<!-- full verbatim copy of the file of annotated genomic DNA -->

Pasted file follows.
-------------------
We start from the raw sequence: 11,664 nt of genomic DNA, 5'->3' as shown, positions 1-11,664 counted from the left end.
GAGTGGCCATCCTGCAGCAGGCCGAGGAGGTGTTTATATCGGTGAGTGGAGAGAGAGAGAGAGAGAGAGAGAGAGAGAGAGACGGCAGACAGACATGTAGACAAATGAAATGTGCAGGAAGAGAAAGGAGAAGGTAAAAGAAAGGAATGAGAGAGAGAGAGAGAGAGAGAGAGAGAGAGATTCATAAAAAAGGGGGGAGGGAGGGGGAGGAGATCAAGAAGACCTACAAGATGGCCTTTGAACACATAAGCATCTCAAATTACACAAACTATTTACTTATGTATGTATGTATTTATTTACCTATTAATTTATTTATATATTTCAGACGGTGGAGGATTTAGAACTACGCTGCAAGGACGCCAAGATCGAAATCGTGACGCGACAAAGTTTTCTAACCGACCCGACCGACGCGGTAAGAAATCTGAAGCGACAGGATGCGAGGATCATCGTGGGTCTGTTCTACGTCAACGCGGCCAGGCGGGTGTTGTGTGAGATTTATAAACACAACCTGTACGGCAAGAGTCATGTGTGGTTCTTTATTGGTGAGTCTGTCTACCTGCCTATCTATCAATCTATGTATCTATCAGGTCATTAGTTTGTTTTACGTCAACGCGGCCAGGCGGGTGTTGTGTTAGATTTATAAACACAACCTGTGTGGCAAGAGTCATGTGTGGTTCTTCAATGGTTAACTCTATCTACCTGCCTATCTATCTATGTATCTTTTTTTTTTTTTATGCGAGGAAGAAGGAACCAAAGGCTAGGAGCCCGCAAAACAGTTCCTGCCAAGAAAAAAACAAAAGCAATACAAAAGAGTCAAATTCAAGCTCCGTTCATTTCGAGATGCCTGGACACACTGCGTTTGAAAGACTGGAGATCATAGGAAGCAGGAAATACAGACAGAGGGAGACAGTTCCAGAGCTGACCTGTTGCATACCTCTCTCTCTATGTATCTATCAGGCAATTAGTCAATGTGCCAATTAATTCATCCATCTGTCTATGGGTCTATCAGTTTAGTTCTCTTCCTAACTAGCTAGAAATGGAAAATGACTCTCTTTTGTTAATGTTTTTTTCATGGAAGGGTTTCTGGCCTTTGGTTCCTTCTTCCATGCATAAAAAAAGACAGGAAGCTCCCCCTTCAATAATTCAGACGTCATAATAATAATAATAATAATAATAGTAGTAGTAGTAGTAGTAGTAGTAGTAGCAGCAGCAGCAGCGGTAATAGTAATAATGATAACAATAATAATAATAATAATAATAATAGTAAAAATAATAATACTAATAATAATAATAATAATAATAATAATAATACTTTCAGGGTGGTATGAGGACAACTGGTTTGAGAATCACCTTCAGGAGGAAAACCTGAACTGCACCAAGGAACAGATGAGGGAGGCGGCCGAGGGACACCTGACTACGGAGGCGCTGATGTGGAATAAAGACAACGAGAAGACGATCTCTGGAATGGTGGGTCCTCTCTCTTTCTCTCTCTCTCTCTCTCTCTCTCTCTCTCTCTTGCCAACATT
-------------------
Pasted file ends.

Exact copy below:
We start from the raw sequence: 11,664 nt of genomic DNA, 5'->3' as shown, positions 1-11,664 counted from the left end.
GAGTGGCCATCCTGCAGCAGGCCGAGGAGGTGTTTATATCGGTGAGTGGAGAGAGAGAGAGAGAGAGAGAGAGAGAGAGAGACGGCAGACAGACATGTAGACAAATGAAATGTGCAGGAAGAGAAAGGAGAAGGTAAAAGAAAGGAATGAGAGAGAGAGAGAGAGAGAGAGAGAGAGAGATTCATAAAAAAGGGGGGAGGGAGGGGGAGGAGATCAAGAAGACCTACAAGATGGCCTTTGAACACATAAGCATCTCAAATTACACAAACTATTTACTTATGTATGTATGTATTTATTTACCTATTAATTTATTTATATATTTCAGACGGTGGAGGATTTAGAACTACGCTGCAAGGACGCCAAGATCGAAATCGTGACGCGACAAAGTTTTCTAACCGACCCGACCGACGCGGTAAGAAATCTGAAGCGACAGGATGCGAGGATCATCGTGGGTCTGTTCTACGTCAACGCGGCCAGGCGGGTGTTGTGTGAGATTTATAAACACAACCTGTACGGCAAGAGTCATGTGTGGTTCTTTATTGGTGAGTCTGTCTACCTGCCTATCTATCAATCTATGTATCTATCAGGTCATTAGTTTGTTTTACGTCAACGCGGCCAGGCGGGTGTTGTGTTAGATTTATAAACACAACCTGTGTGGCAAGAGTCATGTGTGGTTCTTCAATGGTTAACTCTATCTACCTGCCTATCTATCTATGTATCTTTTTTTTTTTTTATGCGAGGAAGAAGGAACCAAAGGCTAGGAGCCCGCAAAACAGTTCCTGCCAAGAAAAAAACAAAAGCAATACAAAAGAGTCAAATTCAAGCTCCGTTCATTTCGAGATGCCTGGACACACTGCGTTTGAAAGACTGGAGATCATAGGAAGCAGGAAATACAGACAGAGGGAGACAGTTCCAGAGCTGACCTGTTGCATACCTCTCTCTCTATGTATCTATCAGGCAATTAGTCAATGTGCCAATTAATTCATCCATCTGTCTATGGGTCTATCAGTTTAGTTCTCTTCCTAACTAGCTAGAAATGGAAAATGACTCTCTTTTGTTAATGTTTTTTTCATGGAAGGGTTTCTGGCCTTTGGTTCCTTCTTCCATGCATAAAAAAAGACAGGAAGCTCCCCCTTCAATAATTCAGACGTCATAATAATAATAATAATAATAATAGTAGTAGTAGTAGTAGTAGTAGTAGTAGCAGCAGCAGCAGCGGTAATAGTAATAATGATAACAATAATAATAATAATAATAATAATAGTAAAAATAATAATACTAATAATAATAATAATAATAATAATAATAATACTTTCAGGGTGGTATGAGGACAACTGGTTTGAGAATCACCTTCAGGAGGAAAACCTGAACTGCACCAAGGAACAGATGAGGGAGGCGGCCGAGGGACACCTGACTACGGAGGCGCTGATGTGGAATAAAGACAACGAGAAGACGATCTCTGGAATGGTGGGTCCTCTCTCTTTCTCTCTCTCTCTCTCTCTCTCTCTCTCTCTCTTGCCAACATT